Orthodox Union Yachad Program Expands Nationally to Help Families with Special Needs Referrals

November 15, 2022
Left to right: Yachad’s Michael Appelbaum, assistant director of communal engagement, Avrumy Jordan, director of marketing, and Avromie Adler, international director, review Yachad REACH’s vast database.

Yachad REACH, Already Active in New York, Now Provides Critical Resources Nationally

NEW YORK – Miriam* was in disbelief when her 16-year-old daughter Tamar* was asked to leave her current school without being given any alternative options of where to turn.

Tamar, who has a developmental disability, was out of school for a month and was experiencing social isolation while her mother was urgently trying to find her a new one that would be a better fit. Miriam felt like she had no support and was becoming hopeless. The stress in the house was tremendous. It ultimately led her to make the phone call that would change everything.

At her wits’ end, Miriam contacted REACH, the resource and referral service founded by the Orthodox Union’s Yachad division. Yachad is dedicated to enriching the lives of Jewish individuals with disabilities and their families. It made all the difference for Miriam and her family.

REACH staff has handled more than 3,000 calls since 2021 to assist hundreds of families in New York since the service became available. Now it is expanding to include resources nationally, to help even more people discover crucial resources.

Callers speak with REACH staff, who listen to each family’s specific needs and create a curated list of options using a vast database. The database’s algorithm filters results according to precise needs such as age, disability, religious requirement, location, and other essential criteria. The database includes schools, summer camps, medical professionals including a variety of therapists, social activity resources, government services resources, and other miscellaneous services.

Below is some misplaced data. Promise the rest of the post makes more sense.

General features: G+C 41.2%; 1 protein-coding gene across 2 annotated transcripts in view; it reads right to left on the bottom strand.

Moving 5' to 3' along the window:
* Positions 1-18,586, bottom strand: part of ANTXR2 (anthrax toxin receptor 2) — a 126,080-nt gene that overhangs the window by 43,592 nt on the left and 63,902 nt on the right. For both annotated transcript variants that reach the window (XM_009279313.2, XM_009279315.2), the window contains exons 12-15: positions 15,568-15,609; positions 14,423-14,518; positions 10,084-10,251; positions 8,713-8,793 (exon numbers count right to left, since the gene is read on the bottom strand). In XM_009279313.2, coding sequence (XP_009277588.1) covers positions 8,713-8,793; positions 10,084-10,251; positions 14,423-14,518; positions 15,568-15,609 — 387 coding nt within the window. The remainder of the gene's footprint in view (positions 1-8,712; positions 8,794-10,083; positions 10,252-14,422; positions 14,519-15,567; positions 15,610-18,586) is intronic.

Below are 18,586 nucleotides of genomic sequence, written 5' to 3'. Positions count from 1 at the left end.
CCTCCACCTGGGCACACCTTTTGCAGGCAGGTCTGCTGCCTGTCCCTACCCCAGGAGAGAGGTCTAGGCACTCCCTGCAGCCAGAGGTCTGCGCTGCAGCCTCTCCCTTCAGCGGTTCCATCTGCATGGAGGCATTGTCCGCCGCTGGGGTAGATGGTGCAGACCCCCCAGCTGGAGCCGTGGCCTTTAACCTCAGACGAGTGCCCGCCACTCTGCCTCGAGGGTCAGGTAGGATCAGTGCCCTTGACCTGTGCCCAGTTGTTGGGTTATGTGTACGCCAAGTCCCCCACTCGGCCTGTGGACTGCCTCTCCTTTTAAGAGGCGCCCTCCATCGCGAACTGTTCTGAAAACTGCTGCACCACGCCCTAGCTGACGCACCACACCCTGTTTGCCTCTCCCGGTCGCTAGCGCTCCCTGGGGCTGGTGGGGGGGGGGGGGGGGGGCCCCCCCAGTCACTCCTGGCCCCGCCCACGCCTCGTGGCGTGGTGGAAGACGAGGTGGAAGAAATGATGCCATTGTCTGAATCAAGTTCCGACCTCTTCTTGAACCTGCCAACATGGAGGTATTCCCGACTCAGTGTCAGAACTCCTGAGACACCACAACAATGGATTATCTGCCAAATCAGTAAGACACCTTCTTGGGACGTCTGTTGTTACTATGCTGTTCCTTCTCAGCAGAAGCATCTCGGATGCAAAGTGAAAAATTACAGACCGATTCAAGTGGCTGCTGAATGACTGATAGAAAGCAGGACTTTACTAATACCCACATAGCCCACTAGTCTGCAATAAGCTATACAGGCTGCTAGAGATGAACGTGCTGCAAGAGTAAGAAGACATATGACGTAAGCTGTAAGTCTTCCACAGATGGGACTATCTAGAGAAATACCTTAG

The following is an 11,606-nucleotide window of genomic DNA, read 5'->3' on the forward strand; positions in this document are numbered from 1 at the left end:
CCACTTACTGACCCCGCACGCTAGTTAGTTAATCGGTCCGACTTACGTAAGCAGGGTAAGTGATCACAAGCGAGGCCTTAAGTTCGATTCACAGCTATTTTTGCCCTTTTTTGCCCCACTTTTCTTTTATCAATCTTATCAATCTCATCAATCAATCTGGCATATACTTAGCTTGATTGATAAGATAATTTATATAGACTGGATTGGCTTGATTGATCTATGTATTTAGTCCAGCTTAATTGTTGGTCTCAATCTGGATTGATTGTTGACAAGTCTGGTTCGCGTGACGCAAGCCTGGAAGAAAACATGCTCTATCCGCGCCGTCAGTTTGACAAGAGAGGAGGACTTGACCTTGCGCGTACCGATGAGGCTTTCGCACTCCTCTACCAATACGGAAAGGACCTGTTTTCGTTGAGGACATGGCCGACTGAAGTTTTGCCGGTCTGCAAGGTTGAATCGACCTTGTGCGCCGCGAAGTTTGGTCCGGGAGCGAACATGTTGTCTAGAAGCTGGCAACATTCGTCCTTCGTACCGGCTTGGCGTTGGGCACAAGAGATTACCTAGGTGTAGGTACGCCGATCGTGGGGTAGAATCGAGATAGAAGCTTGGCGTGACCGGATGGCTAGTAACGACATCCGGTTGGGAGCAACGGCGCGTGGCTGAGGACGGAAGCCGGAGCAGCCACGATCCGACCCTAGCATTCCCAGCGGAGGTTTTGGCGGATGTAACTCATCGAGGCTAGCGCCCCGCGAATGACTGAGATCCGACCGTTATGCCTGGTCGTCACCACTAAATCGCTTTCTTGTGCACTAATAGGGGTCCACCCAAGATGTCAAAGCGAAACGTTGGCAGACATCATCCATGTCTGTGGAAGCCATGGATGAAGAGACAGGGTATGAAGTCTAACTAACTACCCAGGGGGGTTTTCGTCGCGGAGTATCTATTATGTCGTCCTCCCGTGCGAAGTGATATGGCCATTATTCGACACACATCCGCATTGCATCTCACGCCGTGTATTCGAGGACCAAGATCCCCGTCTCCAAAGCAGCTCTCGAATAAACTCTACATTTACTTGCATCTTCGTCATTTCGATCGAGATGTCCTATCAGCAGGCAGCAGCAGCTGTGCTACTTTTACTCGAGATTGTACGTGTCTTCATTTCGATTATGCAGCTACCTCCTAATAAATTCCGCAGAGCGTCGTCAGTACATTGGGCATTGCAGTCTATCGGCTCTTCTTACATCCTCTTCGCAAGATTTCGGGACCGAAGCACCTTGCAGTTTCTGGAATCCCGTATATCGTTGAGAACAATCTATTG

One of the REACH staff connected Miriam with an educational consultant who reviewed Tamar’s Individual Educational Plan and made targeted suggestions for schools that would welcome and empower her. Tamar was accepted to a school that seemed like a great fit for her, and she began soon after.

“REACH was really there for me every step of the way,” said Miriam. “The staff helped me in concrete ways. This was the best phone call I made for my daughter in her sixteen years.”

Before REACH, there has never been a centralized location that provides guardians of children with disabilities with all the contact information they need. Yachad created the service to respond to decades of accumulated frustration by families jumping through hoops trying to help their loved ones.

“Our goal is to connect people with the right information,” said Michael Appelbaum, assistant director of communal engagement at Yachad. “We have created a database that is essentially a cheat code for families trying to find resources.”

It’s an arduous journey for families having trouble navigating the system, and REACH was created out of necessity.

“Disability affects everyone at some point in their life,” said Shira*, the mother of four kids diagnosed under that umbrella term. She stressed that families with disabilities – both visible and invisible – need more awareness, sensitivity and support from the Jewish community.

“It’s often a very silent pain that people are struggling with,” Shira said. “They really are in crisis. They don’t know who to call or where to turn, and it often feels like navigating a labyrinth,” she said. “Many kids are pushed out of the Jewish system due to the lack of resources.”

Shira stressed that while people generally understand that kids with visible disabilities should be embraced, that’s not always the outlook for children whose disabilities are not immediately apparent. “When they see a child who is alone and doesn’t want to talk to anybody, or who is acting out or having a meltdown, they often view this as a kid who is just out of control,” she said. “They don’t necessarily see that as a disability, they just see that as a behavior. ‘Invisible disabilities’ are not at all well understood.”

“Making a phone call is probably the bravest and best thing people can do because it gets the ball rolling. It’s a step forward,” Shira said. “Before REACH came on the scene, it seemed like if you have a child with a disability and you were struggling, you were alone, there was nobody to call. Now there is somebody to call.”

Contact REACH at 877-REACH-52 (877-732-2452)

*Names changed to maintain privacy